This year these are faced by German soprano Anja Harteros. "It's a very satisfying thing to sing Violetta," Harteros says of the role, whose diverse vocal and dramatic demands are what most attract her to the part. "More often than not, lighter sopranos are cast as Violetta because the flexibility for the tricky coloratura in the first aria comes more easily to them. But you also have to look at the rest of the role. Then it becomes obvious that a rich voice with many different colors and technical capability is needed to do justice to this role."

Creating that rare blend of vocal fireworks and emotional depth is the trademark of another German singer who returns to the Met this fall for a much-anticipated role debut. Diana Damrau, last heard here as Mozart's Konstanze, sings her first Lucia in Lucia di Lammermoor in October. Mary Zimmerman's hit production of Donizetti's bel canto masterpiece provides a vivid vehicle for this exciting artist to add one more distinctively Italian touch to her wide-ranging repertoire. Damrau draws a parallel to another famous love story: "I consider Lucia to be a darker cousin of Romeo and Juliet. Both stories share the themes of revenge, female subjugation, and the political suppression of true love.

Though in Lucia's case, her madness makes the drama all the more biting as she unravels right before our eyes." In just three years with the company, Damrau has already debuted many roles at the Met. "After Rosina, Aithra, and Pamina, this will be my fourth," she says. "The audience here has shown me such warmth that I feel privileged to be performing Lucia for the first time for them: particularly considering the lineup of previous Lucias this house has seen."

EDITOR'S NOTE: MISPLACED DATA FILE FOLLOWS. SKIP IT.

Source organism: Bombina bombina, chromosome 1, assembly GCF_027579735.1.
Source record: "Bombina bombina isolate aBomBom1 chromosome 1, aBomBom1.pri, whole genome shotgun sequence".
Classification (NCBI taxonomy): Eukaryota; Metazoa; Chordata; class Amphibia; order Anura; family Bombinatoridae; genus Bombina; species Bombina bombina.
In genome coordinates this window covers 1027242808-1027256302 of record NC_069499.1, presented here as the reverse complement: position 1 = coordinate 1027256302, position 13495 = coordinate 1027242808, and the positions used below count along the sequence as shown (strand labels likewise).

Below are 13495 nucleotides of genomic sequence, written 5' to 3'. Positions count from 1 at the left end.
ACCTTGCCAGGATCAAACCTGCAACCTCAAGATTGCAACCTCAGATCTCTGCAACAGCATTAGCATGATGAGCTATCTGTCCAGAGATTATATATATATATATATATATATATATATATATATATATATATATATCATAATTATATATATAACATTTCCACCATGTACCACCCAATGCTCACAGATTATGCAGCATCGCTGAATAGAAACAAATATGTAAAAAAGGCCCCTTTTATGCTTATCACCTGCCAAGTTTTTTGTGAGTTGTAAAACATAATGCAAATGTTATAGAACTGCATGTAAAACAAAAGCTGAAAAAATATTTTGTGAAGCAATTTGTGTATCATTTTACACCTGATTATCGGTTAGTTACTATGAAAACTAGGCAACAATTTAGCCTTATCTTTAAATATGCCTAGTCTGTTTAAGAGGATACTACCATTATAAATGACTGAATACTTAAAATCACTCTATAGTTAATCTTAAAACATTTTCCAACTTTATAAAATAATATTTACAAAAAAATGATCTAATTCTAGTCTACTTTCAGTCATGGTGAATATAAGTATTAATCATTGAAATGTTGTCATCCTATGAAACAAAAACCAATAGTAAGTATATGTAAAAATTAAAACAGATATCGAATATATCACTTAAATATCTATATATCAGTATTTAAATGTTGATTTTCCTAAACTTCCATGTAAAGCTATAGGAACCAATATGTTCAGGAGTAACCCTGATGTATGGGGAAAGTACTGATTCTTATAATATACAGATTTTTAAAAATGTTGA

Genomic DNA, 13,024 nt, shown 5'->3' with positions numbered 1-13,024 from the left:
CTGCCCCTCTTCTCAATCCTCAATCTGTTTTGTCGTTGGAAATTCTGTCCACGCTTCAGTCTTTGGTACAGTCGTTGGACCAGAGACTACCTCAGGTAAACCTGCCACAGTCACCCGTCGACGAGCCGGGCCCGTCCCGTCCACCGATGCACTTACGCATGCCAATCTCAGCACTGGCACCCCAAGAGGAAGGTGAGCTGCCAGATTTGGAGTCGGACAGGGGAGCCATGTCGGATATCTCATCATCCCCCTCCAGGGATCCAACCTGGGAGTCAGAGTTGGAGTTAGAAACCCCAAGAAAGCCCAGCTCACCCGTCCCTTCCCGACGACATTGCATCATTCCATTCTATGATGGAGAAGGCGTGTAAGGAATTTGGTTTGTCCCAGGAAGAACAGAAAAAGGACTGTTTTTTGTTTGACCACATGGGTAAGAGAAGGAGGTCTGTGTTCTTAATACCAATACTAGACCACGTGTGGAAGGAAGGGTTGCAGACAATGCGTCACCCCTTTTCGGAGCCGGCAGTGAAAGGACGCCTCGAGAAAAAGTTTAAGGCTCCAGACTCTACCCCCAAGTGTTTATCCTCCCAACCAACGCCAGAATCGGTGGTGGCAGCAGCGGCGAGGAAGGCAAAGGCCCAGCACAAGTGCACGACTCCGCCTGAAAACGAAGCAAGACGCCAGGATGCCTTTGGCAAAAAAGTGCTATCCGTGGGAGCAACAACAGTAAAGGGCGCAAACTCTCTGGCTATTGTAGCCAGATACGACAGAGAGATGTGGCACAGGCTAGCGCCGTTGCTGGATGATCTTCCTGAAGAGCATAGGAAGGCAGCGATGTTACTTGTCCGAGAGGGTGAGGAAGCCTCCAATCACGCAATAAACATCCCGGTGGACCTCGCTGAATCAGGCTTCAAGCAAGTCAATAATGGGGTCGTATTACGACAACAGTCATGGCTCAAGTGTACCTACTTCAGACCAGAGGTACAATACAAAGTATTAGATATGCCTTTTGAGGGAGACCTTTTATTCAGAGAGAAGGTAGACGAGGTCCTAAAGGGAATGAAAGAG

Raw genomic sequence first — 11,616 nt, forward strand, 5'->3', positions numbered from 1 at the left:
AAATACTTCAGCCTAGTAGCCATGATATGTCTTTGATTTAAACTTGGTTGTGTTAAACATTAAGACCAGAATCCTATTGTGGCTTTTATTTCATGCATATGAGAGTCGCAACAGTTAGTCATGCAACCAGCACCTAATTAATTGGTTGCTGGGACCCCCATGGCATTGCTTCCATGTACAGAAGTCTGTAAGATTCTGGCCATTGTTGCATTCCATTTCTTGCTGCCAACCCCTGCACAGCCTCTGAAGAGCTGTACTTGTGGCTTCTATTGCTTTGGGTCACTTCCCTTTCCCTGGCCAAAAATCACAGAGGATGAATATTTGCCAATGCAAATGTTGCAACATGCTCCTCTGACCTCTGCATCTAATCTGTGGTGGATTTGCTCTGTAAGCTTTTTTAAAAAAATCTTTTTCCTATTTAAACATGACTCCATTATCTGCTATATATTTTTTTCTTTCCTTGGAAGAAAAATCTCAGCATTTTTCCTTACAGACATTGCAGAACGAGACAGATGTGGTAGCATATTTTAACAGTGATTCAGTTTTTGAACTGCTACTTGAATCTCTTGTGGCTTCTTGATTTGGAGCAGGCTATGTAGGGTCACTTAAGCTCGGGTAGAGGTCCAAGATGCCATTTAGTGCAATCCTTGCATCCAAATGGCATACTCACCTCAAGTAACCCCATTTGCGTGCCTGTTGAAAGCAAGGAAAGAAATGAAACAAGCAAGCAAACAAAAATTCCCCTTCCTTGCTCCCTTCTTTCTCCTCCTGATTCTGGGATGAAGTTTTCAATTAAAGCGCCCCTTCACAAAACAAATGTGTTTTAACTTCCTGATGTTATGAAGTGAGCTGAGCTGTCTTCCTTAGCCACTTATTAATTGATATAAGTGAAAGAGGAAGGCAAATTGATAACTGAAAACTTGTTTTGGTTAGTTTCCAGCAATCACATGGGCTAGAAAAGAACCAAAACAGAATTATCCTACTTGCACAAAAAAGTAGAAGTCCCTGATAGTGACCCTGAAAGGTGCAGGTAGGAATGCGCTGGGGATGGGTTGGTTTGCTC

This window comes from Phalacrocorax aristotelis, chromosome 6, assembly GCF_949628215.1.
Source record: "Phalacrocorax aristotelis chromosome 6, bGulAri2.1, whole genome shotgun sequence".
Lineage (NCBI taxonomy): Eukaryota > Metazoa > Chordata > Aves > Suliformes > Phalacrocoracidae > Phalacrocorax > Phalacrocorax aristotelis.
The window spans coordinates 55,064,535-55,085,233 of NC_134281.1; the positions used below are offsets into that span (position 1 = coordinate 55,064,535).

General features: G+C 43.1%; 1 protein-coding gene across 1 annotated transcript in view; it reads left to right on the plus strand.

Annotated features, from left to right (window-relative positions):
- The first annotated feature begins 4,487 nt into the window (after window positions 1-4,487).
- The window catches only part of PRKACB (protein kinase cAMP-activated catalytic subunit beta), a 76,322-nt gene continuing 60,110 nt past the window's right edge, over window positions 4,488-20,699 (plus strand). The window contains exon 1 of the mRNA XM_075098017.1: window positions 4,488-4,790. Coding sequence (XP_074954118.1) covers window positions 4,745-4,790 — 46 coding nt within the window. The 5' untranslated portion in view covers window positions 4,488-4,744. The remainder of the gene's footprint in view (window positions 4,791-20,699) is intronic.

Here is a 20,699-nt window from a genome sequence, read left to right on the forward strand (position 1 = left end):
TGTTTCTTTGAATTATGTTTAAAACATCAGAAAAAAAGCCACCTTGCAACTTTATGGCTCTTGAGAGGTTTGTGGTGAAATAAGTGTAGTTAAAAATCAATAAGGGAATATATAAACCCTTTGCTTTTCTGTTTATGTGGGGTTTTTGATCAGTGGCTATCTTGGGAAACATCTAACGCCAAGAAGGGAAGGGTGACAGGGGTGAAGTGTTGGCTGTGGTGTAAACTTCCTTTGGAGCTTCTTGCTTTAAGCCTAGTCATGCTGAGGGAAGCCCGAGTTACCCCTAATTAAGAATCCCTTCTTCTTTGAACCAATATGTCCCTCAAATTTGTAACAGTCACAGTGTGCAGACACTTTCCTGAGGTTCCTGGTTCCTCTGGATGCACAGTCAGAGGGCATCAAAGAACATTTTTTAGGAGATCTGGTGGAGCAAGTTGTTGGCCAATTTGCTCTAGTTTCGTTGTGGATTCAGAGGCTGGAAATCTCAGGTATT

Dazzling vocal acrobatics and the emotional nuances behind them are just two aspects of the art of the diva. But they don't belong to sopranos alone. The warm, golden sound of a mezzo-soprano can also send audiences into a swoon. Susan Graham, fresh from triumphs as Gluck's Iphig_nie and in Mozart's La Clemenza di Tito, returned to the Met to portray one of opera's most complex characters, the obsessive Donna Elvira in Mozart's Don Giovanni. "She is a fiery, proud, rather desperate character, and she offers great opportunities for personal catharsis," Graham explains. But she finds more in this character than the usual lovelorn lunatic seen on operatic stages for the past 200 years. "In the ensembles, she reveals her inner sensitivities, confusions, and fears," the mezzo-soprano adds. It is the diverse layers of the character that Graham mines in her characterization.

A similar challenge of managing diverse vocal and dramatic colors awaited Deborah Voigt, one of today's greatest dramatic sopranos, who is taking a break from Wagner and Strauss to sing the title role of Ponchielli's La Gioconda for the first time with the company. "It's true that with a dramatic voice, singing Italian opera helps you keep it fresh and in good health," Voigt says.

Back from her sensational success as Isolde this past spring, portraying the Venetian street singer is a trip down quite a different operatic lane. "For me, it's really more of a vocal challenge," the soprano explains. "But that said, if you're not into it dramatically, it makes it even harder to sing, so you really have to deliver all the goods." Voigt is one of an extraordinary number of women who are doing just that this fall.